Some Internet communication straddles the distinction between mass communication, which is intended for mass audiences, and interpersonal communication, which is one-on-one.
One of the first mass uses of the Internet was e-mail, a shortened form of the term electronic mail.The history of e-mail goes back to 1969 when the U.S. military created a computer network, called ARPAnet, which stood for Advanced Research Projects Agency Network. The Pentagon built the network for military contractors
and universities doing military research to exchange information. In 1983 the National Science Foundation, whose mandate is to promote science, took over. New software coding evolved to enable disparate computer systems to talk with each other.
Today anyone with an Internet-capable device and an Internet connection can exchange e-mail messages with anyone on the planet who is similarly equipped. E- mail has become a nearly universal communication tool. Most users prefer e-mail to letters, now derisively called snail mail.
The unadorned text of e-mail messages is quick to compose, straightforward, and can be left in the in-boxes of busy and away-from-the-desk recipients. Endless telephone tag has become less of an irritant to everyday business and social transactions, as e- mail has overtaken telephone calls in many industries.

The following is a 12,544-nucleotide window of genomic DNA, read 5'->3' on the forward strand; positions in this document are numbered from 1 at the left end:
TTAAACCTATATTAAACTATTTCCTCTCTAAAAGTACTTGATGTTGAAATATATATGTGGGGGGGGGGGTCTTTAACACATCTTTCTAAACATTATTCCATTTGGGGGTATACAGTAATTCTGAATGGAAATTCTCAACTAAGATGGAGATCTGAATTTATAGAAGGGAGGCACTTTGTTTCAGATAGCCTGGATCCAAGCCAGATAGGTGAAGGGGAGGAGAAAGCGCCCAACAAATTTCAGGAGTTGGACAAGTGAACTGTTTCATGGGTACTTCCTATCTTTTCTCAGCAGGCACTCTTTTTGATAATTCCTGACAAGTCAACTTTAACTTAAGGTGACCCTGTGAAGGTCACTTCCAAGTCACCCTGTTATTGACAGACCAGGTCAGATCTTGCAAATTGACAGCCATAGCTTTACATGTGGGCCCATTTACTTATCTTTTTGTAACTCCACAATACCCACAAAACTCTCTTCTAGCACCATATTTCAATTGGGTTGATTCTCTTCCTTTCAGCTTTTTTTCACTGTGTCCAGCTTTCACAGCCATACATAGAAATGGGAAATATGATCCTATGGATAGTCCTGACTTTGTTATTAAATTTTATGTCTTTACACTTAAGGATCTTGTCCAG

Despite its roots in new technology, e-mail generally is not mass communication. People use e-messages mostly for one-on-one communication. True, multiple parties can be coded into a message. Also true, spammers have devised spam messages that blanket thousands, indeed millions of people with pitches and pleas. In one sense, spam meets the definition of mass communication because of the size, heterogeneity, and distance of the audience. In another sense, e-mail spam is mostly unpolished and amateurish with few of the marks of carefully and professionally crafted mass- communication messages.
E-mail did take on more earmarks of mass communication when new software integrated plain vanilla text with hypertext, the underlying coding of the World Wide Web, and graphics, allowing for e-mail blasts. Even then, however, organizations seeking slick presentations for mass audiences generally use websites.
Friendly Shoot-Off Eric Thayer and Joshua Lott shoot for the New York Times and Reuters and are competitors. In their spare time they have fun with their smartphones and post Instagram messages. Their jobs and hobbies turned into a friendly face-off when traveled to Chicago and Detroit to cover Chicago Fire matches. They posted Instagram posts for friends and followers to vote either for Team Thayer or Team Lott as the better photographer.
Check them out on their websites:
Eric Thayer – http://www.ericthayer.com/
Joshua Lott – http://www.joshualott.com/
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